Unlike the NBA and NFL, where the drafts come months after the conclusion of the college regular seasons and feature interminable amounts of analysis and debate, the WNBA cuts right to the chase when it comes to the draft. The NCAA women's basketball championship game was on Sunday night; the 2019 WNBA Draft was tonight. The WNBA Draft held more interest than normal for Iowa fans, of course, because we were anxious to see where Megan Gustafson, aka the greatest basketball player in Iowa history, would be selected. The answer?
Gustafson was selected by the Dallas Wings with the 17th overall pick, which was also the fifth pick of the second round. A hearty congratulations to Gustafson for now getting a chance to live her professional basketball dreams. She's the first Iowa player selected in the WNBA Draft since Samantha Logic was taken with the 10th overall pick by the Atlanta Dream in 2015 (she was then immediately traded to the San Antonio Stars).
So how did the ESPNW, AP, and Naismith Player of the Year and a woman who put up jaw-dropping stats on a nightly basis at Iowa fall to the second round of the WNBA Draft? I think it mainly boils down to this: Gustafson excelled as a big fish in a B1G pond, but there are question marks about her ability to excel in an ocean filled with the biggest and best women's basketball players on the planet. Gustafson was not the biggest player in college, nor the strongest, nor the quickest; she'll face women in the post in the WNBA who are bigger, stronger, and faster than she is -- how will she handle that? That's a reasonable question to ask and the answer to it will likely determine the ceiling of her professional career.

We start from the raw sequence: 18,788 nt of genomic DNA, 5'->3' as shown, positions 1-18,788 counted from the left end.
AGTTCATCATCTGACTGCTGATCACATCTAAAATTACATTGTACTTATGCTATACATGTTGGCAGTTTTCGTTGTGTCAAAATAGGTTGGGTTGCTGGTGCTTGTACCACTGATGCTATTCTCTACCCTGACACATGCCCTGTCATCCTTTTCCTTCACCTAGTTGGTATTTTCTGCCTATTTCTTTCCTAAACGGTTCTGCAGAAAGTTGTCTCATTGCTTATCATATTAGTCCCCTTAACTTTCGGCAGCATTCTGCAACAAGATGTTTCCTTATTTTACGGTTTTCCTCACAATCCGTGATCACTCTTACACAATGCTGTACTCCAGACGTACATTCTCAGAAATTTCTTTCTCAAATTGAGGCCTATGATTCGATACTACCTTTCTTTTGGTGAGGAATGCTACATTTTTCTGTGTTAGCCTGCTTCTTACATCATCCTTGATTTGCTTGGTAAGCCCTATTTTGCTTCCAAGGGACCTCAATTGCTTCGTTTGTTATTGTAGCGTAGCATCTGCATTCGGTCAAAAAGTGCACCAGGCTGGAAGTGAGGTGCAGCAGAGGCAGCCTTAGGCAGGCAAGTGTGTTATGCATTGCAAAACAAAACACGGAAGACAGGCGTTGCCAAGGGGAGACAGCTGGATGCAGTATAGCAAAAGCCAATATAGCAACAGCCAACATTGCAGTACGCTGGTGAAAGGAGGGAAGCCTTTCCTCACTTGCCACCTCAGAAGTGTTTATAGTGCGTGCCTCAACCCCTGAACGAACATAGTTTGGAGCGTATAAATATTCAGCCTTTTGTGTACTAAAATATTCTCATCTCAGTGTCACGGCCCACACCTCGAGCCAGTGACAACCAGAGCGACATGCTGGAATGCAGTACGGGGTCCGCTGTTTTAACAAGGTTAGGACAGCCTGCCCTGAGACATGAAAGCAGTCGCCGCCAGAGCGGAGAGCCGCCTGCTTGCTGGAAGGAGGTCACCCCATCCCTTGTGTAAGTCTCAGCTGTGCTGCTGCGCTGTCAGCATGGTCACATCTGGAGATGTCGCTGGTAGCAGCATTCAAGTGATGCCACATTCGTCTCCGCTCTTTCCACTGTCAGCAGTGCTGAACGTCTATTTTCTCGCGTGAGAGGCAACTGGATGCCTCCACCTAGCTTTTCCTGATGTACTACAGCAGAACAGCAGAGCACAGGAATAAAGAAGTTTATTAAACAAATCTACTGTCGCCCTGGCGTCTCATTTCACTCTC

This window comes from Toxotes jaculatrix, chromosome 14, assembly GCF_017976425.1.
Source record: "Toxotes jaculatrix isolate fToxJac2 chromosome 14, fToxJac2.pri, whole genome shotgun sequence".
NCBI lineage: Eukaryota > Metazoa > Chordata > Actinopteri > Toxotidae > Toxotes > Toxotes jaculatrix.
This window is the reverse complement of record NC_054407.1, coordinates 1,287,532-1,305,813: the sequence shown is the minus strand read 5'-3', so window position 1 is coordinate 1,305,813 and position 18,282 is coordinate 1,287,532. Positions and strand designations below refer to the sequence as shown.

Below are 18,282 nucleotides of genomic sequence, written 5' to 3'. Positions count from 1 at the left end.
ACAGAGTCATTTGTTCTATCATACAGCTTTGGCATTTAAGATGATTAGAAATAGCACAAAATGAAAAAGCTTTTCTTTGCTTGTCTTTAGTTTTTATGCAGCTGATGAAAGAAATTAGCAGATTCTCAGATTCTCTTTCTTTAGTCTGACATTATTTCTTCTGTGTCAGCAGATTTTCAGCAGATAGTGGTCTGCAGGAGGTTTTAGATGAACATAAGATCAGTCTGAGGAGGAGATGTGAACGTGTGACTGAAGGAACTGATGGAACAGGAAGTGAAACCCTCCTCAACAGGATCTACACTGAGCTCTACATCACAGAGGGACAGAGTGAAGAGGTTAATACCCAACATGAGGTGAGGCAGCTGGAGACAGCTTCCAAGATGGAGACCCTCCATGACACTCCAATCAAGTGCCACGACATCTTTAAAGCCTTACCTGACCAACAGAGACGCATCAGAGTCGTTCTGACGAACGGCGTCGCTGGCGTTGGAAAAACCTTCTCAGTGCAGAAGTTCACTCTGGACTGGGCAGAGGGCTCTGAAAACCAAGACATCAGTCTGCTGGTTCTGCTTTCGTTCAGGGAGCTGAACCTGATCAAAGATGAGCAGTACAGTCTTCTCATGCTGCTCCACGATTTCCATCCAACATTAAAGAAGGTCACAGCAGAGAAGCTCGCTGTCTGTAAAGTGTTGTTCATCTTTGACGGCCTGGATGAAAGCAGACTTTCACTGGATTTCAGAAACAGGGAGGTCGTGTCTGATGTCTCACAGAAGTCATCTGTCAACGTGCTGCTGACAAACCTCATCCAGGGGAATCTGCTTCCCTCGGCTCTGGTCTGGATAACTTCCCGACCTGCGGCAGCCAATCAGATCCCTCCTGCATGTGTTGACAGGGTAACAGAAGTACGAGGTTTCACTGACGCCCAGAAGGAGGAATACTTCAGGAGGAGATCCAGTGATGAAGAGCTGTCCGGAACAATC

That said, Gustafson should have an opportunity to succeed in the WNBA because of the same traits that carried her to an unforgettable career at Iowa: her array of post moves, her knack for knowing where the ball is going on rebounds, her extremely high basketball IQ, and, of course, her indefatigable work ethic. And, on the bright side, after two years of seeing a steady stream of double teams from opponents and being option A, B, C, and D for Iowa on offense, Gustafson will likely only have to deal with a single defender in the WNBA and won't be relied upon to be the alpha and omega of her team's offense.
We wish her the absolute best of luck with the Wings. It was a true joy and a privilege to watch her set fire to the Iowa (and Big Ten) record books over the past four seasons; it's not often you get to witness greatness as it happens, but we were gifted with that opportunity. Gustafson is moving on to bigger things in the WNBA now, but she'll always by a Hawkeye and we'll be rooting for her to excel in the professional ranks. Good luck, Megan.